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Defense superb again as 49ers trudge to mud bowl win over Redskins

© Geoff Burke-USA TODAY Sports

You couldn’t ask for an uglier game. Playing on field that was more mud than grass, the 49ers and the Redskins ran the ball at each other 30-plus times each, but it was the 49ers defense, which, yet again, was superb, that led the way in a 9-0 win.

The Redskins clearly took a page from the Rams last week in their opening drive (10 rushes, plus one called back for holding) and one “pass” which was a shovel that lost three yards. That shovel preceded the Redskins’ only scoring chance of the game, a 39-yard field goal pushed wide right by kicker Dustin Hopkins.

From that point on, the 49ers defense stifled whatever the Redskins had hoped they could accomplish on the ground. Nick Bosa had seven tackles, four of which came for a loss. He ended the game with a sack, his fourth of the year, trailing only Dee Ford on the team, with 4.5 sacks.

DeForest Buckner had six tackles and both Arik Armstead (three tackles, one for a loss) and Ford (two tackles) both notched sacks. The one Redskins turnover came when Kwon Alexander punched out a fumble from Adrian Peterson, which was recovered by Jullian Taylor, who was tremendous in his first ime being active since Week 2. In addition to the fumble recovery, Taylor had a key fourth down stop on Peterson earlier in the game.

The Redskins ran for more than 100 yards, but that was more of a factor of their frequency of running than their efficiency. Case Keenum only threw the ball 12 times (9-of-12, 77 yards), and the offense finished with just 181 total yards on the day.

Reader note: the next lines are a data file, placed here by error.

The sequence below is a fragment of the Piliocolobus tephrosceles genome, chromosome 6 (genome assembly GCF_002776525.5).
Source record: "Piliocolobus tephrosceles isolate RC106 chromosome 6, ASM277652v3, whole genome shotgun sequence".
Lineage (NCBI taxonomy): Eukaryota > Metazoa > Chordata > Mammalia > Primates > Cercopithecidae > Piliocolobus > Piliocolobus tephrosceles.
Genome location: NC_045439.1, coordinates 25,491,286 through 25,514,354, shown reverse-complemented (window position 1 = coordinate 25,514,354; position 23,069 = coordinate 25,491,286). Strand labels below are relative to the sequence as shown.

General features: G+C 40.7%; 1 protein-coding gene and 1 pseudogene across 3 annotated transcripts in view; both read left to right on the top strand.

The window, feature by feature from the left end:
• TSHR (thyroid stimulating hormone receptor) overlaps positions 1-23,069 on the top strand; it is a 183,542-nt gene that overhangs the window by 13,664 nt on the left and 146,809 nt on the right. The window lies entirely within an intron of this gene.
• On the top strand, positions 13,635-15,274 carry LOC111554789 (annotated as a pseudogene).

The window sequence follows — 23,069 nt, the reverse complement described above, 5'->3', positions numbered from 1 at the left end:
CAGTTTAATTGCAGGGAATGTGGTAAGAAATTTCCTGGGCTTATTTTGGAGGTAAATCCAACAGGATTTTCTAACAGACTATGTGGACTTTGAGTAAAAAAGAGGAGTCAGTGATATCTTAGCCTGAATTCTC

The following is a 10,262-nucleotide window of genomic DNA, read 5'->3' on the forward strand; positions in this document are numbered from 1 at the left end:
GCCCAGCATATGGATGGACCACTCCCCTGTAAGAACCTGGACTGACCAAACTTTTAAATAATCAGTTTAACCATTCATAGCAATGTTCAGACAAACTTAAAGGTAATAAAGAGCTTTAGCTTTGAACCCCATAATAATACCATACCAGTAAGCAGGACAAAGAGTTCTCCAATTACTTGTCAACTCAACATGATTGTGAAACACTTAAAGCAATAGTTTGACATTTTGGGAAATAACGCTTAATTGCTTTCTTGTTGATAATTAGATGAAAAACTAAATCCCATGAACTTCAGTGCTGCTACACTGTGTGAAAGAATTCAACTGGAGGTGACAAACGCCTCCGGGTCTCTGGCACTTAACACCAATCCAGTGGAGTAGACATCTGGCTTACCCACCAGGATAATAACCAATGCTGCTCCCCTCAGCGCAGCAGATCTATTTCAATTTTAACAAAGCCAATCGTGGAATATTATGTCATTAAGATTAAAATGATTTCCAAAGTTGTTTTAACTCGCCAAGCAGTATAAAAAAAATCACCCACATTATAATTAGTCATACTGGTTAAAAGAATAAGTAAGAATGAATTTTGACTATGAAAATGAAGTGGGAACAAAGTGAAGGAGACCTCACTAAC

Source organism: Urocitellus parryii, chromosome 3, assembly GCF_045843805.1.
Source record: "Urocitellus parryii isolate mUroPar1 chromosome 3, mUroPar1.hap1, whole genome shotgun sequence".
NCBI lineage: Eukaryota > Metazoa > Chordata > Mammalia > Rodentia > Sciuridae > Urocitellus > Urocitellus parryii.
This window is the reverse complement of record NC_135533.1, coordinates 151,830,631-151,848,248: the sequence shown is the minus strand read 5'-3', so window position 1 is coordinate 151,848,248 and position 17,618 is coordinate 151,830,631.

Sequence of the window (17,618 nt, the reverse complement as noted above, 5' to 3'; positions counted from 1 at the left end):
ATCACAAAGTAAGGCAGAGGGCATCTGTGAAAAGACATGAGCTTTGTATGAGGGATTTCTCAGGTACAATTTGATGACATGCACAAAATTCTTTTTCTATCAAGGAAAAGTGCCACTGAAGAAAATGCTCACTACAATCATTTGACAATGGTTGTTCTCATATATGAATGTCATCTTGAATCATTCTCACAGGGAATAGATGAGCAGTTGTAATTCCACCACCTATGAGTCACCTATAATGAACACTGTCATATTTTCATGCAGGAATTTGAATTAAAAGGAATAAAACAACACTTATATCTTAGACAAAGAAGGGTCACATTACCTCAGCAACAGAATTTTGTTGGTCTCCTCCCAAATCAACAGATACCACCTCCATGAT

While Jimmy Garoppolo was wretched for much of the first half, he started to grow into the game late, and the ground game remained a constant, successful grind, spurred on mainly by Tevin Coleman (20 carries, 62 yards).

Matt Breida (8 rushes, 35 yards) cleared concussion protocol, but did not enter the game again, as he was poked in the eye and the risk of returning outweighed the benefits. Jeff Wilson Jr. picked up five carries for 20 yards, the same rushing yardage as Garoppolo, who was as crafty on the ground as he proved to be in the air late on.

Garoppolo finished 12-of-21 with 151 yards and one interception, though he was nearly picked off on at least two other occasions. The passing game was defined by a few key catches. Two of them came from tight ends George Kittle (3 receptions, 38 yards) and Ross Dwelley on crucial downs, both of which moved the chains. Kittle was fully outstretched over the middle, snatching a 14-yard pass on a 3rd-and-8, while Dwelley, on his only catch, laid out on a 4th-and-1, just barely making the grab with his fingertips.

The play after Dwelley’s fourth-down conversion was a 26-yard pass to Kendrick Bourne, who also had a 28-yard reception to open the half (3 receptions, 69 yards). He was by far the most dynamic receiving threat on the day, though Richie James Jr. made use of his one catch, taking it for 40 yards. That catch by Bourne went down to the seven-yard line setting up one of Robbie Gould’s three field goals, all the 49ers would need to secure the win.

The Redskins tried to mount a hapless final drive, with Keenum throwing a dud before Bosa wrapped him up for a game-ending sack and sliding celebration. It was apropos for an ugly game that the defense did everything it needed to in order to secure the win.


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